Pipe dreams of the American college student

From our first day of kindergarten, we are sold a dream. We are all told that we can be anything we want to be when we grow up. As we get older, we are taught, whether intentionally or not, that some professions are better, more dignified than others. And eventually we're given a golden ticket, convinced that if try hard in high school, get into that top 10%, go to college and get a degree that we will land a great job and be happy forever. But that dream is an illusion.

I've seen this story repeated over and over. So many of my peers leave college empty-handed and ill-prepared for the real world. Growing up, no one ever tells the truth about the downfalls of a free market economy, where sometimes there just aren't enough jobs to go around, and certainly not enough for everyone to chase their dream.

As a college freshman, no university advisor admits getting a Bachelors in English will make you a glorified secretary or that you might have to wait tables at Applebee's after paying $60,000 for a business management degree. Because that would crush the dreams of eager optimists across America who believe the key fulfilling the dream is a piece of paper handed to you as you walk across the stage, draped in black, family applauding.

Colleges are turning out naive white-collar workers in masses, many of whom have starting salaries at less than half of what a plumber or mechanic makes. But that's supply and demand and we are all urged to go to college and "make something" of ourselves. The aspirations of my generation flooded the job market with hundreds of graduates lined up, all expecting that dream to come true in a matter of months.

So now our dreams have turned against us and we fight one another for whatever we can get: bank teller, substitute teacher, Census worker. After a while these college graduates start thinking they've done something wrong. They wonder why their dreams aren't coming true as promised. Even those who had internships, studied hard and worked full-time can't seem to move up the ladder. Meanwhile, our non-collegiate counterparts were long ago convinced that going back to school would advance their future and make everything better. Little do they know...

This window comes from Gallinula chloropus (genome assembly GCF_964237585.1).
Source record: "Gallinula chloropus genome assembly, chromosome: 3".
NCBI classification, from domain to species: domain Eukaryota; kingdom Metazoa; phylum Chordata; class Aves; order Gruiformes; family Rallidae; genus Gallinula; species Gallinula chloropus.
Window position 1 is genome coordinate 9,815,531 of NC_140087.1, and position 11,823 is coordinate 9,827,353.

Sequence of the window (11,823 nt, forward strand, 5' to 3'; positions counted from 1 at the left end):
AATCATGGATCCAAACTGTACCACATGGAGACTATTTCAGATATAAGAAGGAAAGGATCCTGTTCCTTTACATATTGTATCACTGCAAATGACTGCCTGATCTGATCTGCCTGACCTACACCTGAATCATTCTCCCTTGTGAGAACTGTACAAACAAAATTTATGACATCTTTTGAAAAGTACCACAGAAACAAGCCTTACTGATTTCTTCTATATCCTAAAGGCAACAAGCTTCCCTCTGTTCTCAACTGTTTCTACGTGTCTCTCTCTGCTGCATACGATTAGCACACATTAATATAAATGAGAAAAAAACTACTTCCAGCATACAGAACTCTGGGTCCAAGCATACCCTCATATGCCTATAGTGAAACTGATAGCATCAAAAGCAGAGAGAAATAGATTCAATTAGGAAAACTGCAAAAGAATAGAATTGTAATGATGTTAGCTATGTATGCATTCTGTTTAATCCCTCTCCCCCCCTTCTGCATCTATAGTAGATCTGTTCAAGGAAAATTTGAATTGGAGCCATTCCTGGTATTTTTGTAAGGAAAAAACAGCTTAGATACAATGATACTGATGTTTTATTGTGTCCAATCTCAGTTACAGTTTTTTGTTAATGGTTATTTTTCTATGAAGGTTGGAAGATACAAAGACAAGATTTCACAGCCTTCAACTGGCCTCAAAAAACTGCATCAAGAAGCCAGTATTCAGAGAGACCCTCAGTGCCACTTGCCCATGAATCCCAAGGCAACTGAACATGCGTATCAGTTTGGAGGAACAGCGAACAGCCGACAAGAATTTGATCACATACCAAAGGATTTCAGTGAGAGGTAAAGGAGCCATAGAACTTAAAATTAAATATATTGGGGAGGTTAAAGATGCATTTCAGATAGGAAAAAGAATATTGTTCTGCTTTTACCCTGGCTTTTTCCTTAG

The dream we were sold was only a facade of a greater life and purpose. With foresight most people can answer the question, "What do you want to be when you grow up?" with one simple word: happy. And somehow higher education became the only stepping stone to happiness. But a traditional education does not lead to wealth or happiness, knowledge does. And knowledge can be acquired through an array of mediums not reserved to frat parties and textbooks priced upwards of $250. If I've been taught anything in my short life it's to learn what you love and make a living doing it. And if someone drives trucks because it's quiet and scenic, I would say that person has a better grasp on life than college graduates who wait for job offers to come pouring in.

With this understanding maybe we can ask ourselves what the price tag attached to our happiness reads. Is it worth the distorted understanding of success? Is it worth feeling inadequate because despite four years of dedication, no one wants to hire you? I don't think so. My happiness is worth more to me than the pipe dreams spoon-fed to my generation and more than a piece of paper that says I'm worthy of employment.

I've recently abandoned my concept of a "dream job" because I just want to love my profession. I know I love the art of journalism; I love learning constantly and getting along with my co-workers. Beyond my need to maintain a livable wage I just want to be happy. I want to find a job that highlights my unmatched perseverance, enthusiasm and flexibility. I'm not sure where this paradigm shift will take me but I believe my destination and the journey there will be guided by an auspicious knowledge and not the outdated illusions of my childhood.

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